Course Content
Chapter 3: Writing Mechanics Help
Chapter 12: Teaching Writing
Chapter 23: Teaching Reading
College English Composition: Help and Review
About Lesson


Did your parents ever tell you the story of how they first met? Think back to that story; imagine it in your mind’s eye. What do you see? Maybe you imagine just what your dad might have described: a sunny, spring morning with the scent of lilacs in the air, a young woman on a bike with long hair streaming in the wind, the electricity of a smile across the neighbor’s yard…

People all over the world love storytelling. Remember when you were little? When you went to sleep with a bedtime story? ‘Tell me a story;’ it’s universal. That’s why we love movies, and that’s why we love reading. I think that stories are embedded in our DNA. But what makes us experience the story and feel it as if it were real?


By far, the easiest way to draw someone into your story is to use specific, concrete details. By ‘specific,’ we mean ‘exact’ – the exact thing. For example, instead of saying ‘a tree,’ we might say, ‘the oldest weeping willow in City Park.’ Instead of saying, ‘cell phone,’ we might specify which phone, such as ‘a black iPhone 5 with a hot pink protective case.’

Is it hard to figure out how to write these details? It’s really not that hard. Simply imagine the story and, just as you did with your parents’ courtship story, see it in your mind’s eye. I’ll bet you can name the exact brand of bike in the story or the specific song playing on the radio. That’s what we mean by specific details.

What do we mean by concrete details? That’s where we cross over into the other part of our lesson, sensory language.

Sensory Language

In this case, ‘concrete’ doesn’t mean the hard stuff you walk on or the sidewalk. In research writing, ‘concrete details’ means those things that are solid, proven facts. In narrative writing, concrete language means things that we can actually touch and hold; things in the real, physical world that engage the five senses.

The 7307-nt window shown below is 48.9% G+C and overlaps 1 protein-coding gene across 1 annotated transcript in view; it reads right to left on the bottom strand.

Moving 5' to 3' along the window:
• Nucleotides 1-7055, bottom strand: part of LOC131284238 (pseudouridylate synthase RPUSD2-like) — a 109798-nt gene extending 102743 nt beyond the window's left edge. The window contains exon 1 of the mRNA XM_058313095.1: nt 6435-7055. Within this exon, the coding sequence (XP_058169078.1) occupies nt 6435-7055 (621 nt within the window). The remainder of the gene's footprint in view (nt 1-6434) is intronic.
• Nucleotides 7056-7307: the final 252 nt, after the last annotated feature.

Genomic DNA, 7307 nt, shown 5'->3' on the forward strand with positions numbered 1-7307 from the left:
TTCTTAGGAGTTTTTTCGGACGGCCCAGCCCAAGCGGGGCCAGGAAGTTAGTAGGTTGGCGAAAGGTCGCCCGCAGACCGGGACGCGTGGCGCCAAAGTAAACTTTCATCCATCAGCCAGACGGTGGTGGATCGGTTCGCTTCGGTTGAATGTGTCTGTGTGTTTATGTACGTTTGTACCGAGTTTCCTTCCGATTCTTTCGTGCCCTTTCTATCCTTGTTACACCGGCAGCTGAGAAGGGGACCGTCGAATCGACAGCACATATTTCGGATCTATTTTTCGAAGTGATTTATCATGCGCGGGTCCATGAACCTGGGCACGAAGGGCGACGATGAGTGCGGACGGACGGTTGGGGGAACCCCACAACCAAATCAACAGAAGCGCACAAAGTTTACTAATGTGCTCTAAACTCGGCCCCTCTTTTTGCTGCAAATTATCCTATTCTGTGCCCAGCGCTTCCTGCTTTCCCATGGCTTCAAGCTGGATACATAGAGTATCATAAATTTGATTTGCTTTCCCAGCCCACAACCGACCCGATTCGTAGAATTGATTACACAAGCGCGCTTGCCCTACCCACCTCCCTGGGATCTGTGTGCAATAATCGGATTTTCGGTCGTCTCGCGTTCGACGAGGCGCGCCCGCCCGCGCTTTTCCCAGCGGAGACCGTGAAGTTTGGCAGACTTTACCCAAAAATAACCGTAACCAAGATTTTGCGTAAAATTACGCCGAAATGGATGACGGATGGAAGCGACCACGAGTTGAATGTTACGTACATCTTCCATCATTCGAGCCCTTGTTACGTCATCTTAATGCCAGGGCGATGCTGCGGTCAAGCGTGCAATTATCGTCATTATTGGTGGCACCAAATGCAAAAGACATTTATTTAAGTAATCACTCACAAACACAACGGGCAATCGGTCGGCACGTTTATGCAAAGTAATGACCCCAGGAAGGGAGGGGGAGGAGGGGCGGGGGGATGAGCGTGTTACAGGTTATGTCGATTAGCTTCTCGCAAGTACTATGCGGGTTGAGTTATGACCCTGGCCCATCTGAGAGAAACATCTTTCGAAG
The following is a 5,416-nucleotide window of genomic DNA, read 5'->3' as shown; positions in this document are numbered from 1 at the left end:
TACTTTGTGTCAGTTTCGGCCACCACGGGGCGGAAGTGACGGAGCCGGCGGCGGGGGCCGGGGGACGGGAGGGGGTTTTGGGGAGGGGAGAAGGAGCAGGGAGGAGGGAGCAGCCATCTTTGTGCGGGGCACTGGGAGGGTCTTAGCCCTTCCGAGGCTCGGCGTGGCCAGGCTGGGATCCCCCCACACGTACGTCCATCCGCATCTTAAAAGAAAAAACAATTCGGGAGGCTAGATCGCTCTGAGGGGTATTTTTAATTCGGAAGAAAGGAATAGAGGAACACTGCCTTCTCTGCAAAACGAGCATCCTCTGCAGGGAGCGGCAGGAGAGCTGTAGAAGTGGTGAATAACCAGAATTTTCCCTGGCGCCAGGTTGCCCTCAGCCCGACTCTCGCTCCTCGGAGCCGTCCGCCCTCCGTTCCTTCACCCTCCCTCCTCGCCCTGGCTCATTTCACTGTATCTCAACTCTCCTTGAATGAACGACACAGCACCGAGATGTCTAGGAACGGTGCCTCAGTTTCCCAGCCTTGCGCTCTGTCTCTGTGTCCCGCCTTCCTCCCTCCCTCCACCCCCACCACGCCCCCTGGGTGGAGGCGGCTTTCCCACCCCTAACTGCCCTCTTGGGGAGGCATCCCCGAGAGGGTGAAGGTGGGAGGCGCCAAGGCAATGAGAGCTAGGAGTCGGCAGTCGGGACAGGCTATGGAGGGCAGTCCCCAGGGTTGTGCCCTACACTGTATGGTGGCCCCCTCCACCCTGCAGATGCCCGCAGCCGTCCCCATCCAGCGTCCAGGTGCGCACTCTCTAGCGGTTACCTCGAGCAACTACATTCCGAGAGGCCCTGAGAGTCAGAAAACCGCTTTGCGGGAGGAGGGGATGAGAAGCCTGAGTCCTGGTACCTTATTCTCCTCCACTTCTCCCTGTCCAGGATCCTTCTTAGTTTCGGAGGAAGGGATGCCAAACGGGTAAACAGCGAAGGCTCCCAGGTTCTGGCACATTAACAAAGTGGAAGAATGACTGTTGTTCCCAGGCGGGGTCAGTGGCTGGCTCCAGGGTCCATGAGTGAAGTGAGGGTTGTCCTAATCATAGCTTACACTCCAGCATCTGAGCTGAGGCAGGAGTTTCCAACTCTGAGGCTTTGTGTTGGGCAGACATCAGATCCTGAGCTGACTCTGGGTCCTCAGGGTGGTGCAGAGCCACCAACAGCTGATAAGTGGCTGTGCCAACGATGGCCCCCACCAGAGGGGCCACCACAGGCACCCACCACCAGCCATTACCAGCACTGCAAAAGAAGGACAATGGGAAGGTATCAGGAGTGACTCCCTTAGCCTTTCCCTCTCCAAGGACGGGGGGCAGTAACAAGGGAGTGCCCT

When we write sensory details, we engage any of the five senses: see, hear, taste, touch, and smell. Sometime, take a moment and go back to a passage in one of your favorite books. You will undoubtedly notice that the author has used at least one sensory detail. Here’s an example from Harry Potter and the Deathly Hallows by J. K. Rowling:

Harry sat down in the tent entrance and took a deep breath of clean air. Simply to be alive to watch the sun rise over the sparkling snowy hillside ought to have been the greatest treasure on Earth, yet he could not appreciate it: his senses had been spiked by the calamity of losing his wand. He looked out over a valley blanketed in snow, distant church bells chiming through the glittering silence.

What can we experience from the great sensory details here? We can see the sparkles of the snow on the hillside; we can hear the echoes of the church bells; we can feel the shock of breathing in that cold, clean air.

Sometimes, you may have a hard time coming up with concrete sensory details, but here’s an easy way to do it. Just pull up that chart we were talking about. Print it out or save it online and write in as many entries as you can for each sense. That will give you a bunch of great possible choices.

Metaphors and Similes

Here are some powerful tools you can use to help your reader experience your specific, concrete details: metaphors and similes. Similes are simple comparisons using ‘like’ or ‘as,’ while metaphors are direct comparisons, like the one I used at the beginning, ‘the electricity of a smile.’

Think back to your parents’ courtship story. Maybe the bike was as pink as a watermelon Popsicle. Maybe her hair flowed in the wind, like streamers on a faraway kite. In such beautiful stories of romance, we often hear of things like ‘sun-kissed skin’ and ‘an electric touch of the hand.’

These are metaphors, since they make the comparisons without ‘like’ or ‘as.’ Remember that section we just read from Harry Potter? It also has a great metaphor: a silence that ‘glitters.’ Metaphors and similes are powerful tools for poets, for writers, and hopefully, now, for you as you seek just the right descriptive details using sensory language.

Lesson Summary

So, any time you need to write a story, a narrative, remember that you will capture your reader by using the exact specifics that best tell your story and by making them come to life by using concrete details that speak to the five senses, including metaphors and similes. You will end up with a narrative that you will love, and your teacher will, too!

Join the conversation